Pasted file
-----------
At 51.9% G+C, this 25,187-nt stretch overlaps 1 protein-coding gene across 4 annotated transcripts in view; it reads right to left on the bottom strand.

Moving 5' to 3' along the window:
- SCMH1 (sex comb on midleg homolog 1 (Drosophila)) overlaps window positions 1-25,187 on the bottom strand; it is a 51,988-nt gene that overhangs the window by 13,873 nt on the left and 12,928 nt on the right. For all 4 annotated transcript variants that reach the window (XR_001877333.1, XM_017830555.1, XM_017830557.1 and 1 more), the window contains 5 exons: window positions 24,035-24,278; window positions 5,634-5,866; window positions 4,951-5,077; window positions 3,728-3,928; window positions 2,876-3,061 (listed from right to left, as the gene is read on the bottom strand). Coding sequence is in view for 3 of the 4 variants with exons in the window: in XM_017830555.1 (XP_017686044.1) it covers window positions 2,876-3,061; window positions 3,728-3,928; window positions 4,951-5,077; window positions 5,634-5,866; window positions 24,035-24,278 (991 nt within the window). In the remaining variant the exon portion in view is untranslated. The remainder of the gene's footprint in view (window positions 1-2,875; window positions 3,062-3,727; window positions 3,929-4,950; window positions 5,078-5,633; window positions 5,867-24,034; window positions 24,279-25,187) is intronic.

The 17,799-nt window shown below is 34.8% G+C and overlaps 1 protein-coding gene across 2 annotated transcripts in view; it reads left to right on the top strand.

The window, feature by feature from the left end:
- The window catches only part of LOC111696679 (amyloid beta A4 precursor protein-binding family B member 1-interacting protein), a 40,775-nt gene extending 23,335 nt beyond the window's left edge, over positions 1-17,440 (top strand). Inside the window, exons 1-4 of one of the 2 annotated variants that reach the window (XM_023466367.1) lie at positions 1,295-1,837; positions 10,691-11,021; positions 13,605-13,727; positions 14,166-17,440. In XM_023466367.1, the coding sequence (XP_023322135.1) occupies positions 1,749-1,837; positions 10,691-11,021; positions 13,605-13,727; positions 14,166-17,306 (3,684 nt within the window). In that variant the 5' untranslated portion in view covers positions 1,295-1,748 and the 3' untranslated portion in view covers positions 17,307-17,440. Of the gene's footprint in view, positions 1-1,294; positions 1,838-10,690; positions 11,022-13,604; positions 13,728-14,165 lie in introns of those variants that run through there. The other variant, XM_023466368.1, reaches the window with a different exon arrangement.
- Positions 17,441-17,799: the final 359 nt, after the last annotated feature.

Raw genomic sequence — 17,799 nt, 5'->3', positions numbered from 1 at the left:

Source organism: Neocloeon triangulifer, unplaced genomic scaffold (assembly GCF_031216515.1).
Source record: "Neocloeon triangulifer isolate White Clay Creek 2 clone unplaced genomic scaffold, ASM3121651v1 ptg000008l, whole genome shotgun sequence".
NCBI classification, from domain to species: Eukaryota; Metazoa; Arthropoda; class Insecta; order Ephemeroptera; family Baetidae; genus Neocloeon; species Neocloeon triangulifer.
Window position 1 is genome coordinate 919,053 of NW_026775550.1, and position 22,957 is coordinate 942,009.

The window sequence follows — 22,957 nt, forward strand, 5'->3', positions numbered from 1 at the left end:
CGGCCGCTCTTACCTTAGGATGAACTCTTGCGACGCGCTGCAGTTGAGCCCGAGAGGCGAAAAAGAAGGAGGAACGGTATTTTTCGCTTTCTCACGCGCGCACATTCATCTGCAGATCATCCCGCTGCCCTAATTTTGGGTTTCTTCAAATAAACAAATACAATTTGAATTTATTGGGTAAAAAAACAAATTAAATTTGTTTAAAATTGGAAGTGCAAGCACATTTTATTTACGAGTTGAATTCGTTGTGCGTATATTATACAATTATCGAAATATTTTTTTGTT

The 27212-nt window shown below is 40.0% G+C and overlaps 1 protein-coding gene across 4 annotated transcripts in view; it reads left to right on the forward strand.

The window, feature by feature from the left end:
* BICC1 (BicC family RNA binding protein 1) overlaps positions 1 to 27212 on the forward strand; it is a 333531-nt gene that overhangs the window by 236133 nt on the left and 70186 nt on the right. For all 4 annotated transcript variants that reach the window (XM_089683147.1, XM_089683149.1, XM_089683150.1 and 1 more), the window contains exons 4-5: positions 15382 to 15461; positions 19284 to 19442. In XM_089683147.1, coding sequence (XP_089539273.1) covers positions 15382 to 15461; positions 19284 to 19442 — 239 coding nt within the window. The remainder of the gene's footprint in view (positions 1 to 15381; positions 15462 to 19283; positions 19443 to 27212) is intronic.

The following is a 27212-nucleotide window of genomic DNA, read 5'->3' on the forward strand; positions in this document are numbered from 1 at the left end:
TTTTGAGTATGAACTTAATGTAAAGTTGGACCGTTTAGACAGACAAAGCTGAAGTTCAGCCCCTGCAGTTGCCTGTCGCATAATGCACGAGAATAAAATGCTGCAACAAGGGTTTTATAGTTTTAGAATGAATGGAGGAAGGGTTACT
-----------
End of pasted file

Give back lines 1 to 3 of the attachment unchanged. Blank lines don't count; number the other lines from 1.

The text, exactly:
At 51.9% G+C, this 25,187-nt stretch overlaps 1 protein-coding gene across 4 annotated transcripts in view; it reads right to left on the bottom strand.

Moving 5' to 3' along the window:
- SCMH1 (sex comb on midleg homolog 1 (Drosophila)) overlaps window positions 1-25,187 on the bottom strand; it is a 51,988-nt gene that overhangs the window by 13,873 nt on the left and 12,928 nt on the right. For all 4 annotated transcript variants that reach the window (XR_001877333.1, XM_017830555.1, XM_017830557.1 and 1 more), the window contains 5 exons: window positions 24,035-24,278; window positions 5,634-5,866; window positions 4,951-5,077; window positions 3,728-3,928; window positions 2,876-3,061 (listed from right to left, as the gene is read on the bottom strand). Coding sequence is in view for 3 of the 4 variants with exons in the window: in XM_017830555.1 (XP_017686044.1) it covers window positions 2,876-3,061; window positions 3,728-3,928; window positions 4,951-5,077; window positions 5,634-5,866; window positions 24,035-24,278 (991 nt within the window). In the remaining variant the exon portion in view is untranslated. The remainder of the gene's footprint in view (window positions 1-2,875; window positions 3,062-3,727; window positions 3,929-4,950; window positions 5,078-5,633; window positions 5,867-24,034; window positions 24,279-25,187) is intronic.